by Pilliard Dickle
How did you spend President’s Day? Catching some rays? Hitting the links? Snarfing down a hot dog?
Or maybe you celebrated like most Americans: pushing and tugging on the front door of the bank or the post office, wondering why it’s locked.
When I went to the post office today to mail some calendars, I noticed other naive citizens wandering
up, mail-in-hand, only to discover that it was closed. They all were visibly irritated. So I decided to conduct a poll.
I asked everyone who tried to get in the post office this question: “Are you in favor President’s Day as a paid government holiday? And before you answer, consider this.
You don’t get the day off. No beach.
No golf. No hot dogs. Just another work day. Except you can’t get in the post office. Plus, the cost of closing government offices for one day, nationwide, is almost one billion dollars.”
(I never said this was an impartial poll?)
I was going to ask 100 people, but only three people walked up.
The results were surprising. Despite my best efforts to slant this poll, a full 33% of respondents thought the way we celebrate President’s Day as a nation is a great thing. Then I found out that guy was a government employee.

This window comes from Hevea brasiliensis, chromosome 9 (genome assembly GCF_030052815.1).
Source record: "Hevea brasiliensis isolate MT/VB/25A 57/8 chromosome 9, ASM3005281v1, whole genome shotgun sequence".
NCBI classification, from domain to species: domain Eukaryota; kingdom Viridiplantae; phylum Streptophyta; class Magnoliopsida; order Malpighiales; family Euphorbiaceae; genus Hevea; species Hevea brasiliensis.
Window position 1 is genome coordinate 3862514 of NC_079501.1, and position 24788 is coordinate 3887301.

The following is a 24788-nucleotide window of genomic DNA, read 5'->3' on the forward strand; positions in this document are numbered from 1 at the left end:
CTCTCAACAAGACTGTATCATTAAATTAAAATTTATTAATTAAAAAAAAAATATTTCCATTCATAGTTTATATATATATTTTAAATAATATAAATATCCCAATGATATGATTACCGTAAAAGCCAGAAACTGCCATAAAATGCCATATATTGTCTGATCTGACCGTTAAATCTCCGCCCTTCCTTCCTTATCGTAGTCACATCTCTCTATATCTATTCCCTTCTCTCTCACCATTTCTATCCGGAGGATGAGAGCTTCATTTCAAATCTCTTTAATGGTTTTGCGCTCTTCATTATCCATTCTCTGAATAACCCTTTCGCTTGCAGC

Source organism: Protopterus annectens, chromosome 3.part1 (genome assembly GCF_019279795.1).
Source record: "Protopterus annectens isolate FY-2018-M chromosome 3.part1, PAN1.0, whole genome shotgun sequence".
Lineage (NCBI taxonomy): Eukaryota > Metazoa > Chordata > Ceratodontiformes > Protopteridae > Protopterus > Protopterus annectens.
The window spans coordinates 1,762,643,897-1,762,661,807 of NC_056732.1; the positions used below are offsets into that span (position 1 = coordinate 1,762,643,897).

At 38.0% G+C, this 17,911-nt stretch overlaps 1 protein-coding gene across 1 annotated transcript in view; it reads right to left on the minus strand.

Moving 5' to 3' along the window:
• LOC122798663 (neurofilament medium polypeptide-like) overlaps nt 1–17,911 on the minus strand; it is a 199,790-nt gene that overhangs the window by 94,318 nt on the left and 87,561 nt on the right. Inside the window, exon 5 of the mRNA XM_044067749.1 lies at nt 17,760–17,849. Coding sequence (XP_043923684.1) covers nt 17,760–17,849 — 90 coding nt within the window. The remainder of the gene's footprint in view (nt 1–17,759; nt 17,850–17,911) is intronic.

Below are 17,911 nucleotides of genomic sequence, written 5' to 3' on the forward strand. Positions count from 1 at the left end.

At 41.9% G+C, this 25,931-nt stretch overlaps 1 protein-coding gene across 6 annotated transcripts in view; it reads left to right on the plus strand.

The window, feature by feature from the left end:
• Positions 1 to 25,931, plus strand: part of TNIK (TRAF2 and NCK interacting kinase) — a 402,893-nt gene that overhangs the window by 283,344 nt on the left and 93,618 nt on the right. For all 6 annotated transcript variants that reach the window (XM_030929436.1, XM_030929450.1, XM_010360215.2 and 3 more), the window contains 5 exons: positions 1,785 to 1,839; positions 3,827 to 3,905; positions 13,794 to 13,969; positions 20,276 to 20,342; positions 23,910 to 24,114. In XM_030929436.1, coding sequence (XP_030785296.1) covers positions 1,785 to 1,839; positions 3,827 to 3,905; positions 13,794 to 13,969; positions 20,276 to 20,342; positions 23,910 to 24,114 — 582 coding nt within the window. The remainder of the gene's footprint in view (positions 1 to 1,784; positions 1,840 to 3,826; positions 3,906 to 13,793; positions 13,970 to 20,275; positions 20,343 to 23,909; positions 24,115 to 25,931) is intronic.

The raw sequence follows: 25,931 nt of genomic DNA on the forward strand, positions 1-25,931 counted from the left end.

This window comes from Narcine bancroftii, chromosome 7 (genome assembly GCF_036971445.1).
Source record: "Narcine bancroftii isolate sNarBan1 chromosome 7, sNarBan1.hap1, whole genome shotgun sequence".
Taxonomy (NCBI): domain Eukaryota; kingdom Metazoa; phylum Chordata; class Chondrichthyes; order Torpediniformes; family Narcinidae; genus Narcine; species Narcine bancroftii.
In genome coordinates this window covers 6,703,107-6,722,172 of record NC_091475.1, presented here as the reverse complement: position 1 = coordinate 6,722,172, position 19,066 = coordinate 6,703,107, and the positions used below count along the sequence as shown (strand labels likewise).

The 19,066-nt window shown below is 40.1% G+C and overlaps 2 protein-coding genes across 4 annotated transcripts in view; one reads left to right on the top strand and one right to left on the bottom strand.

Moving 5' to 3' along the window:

There are two kinds of holidays: real and contrived. The real ones are born of tradition. You celebrate
by decorating trees, watching parades, dressing your kids up like witches. And they have festive sounds.
Sleigh bells, fireworks, children’s voices saying “trick or treat!”.
The contrived holidays, on the other hand, descend upon you top-down, from capitol hill. You celebrate by spending a mundane workday cut off from basic services. And their festive sounds are the rattling of locked bank doors and the grumbling of irritated citizens trying to get in the post office.
We are honoring the noble men, women and events that these holidays are supposed to commemorate by annoying those who need to make a deposit or mail a letter.
If a national referendum were held on the issue tomorrow, President’s Day as a mandatory paid government holiday would probably loose by a landslide. Yet you must observe it. Or at least you must observe the “closed” sign at the post office.
Presidents Washington and Lincoln deserve better. Wouldn’t these two champions of our democracy roll over in their graves if they knew that the observance of their birthdays is being forced upon the populace, without consent, by the very government they created?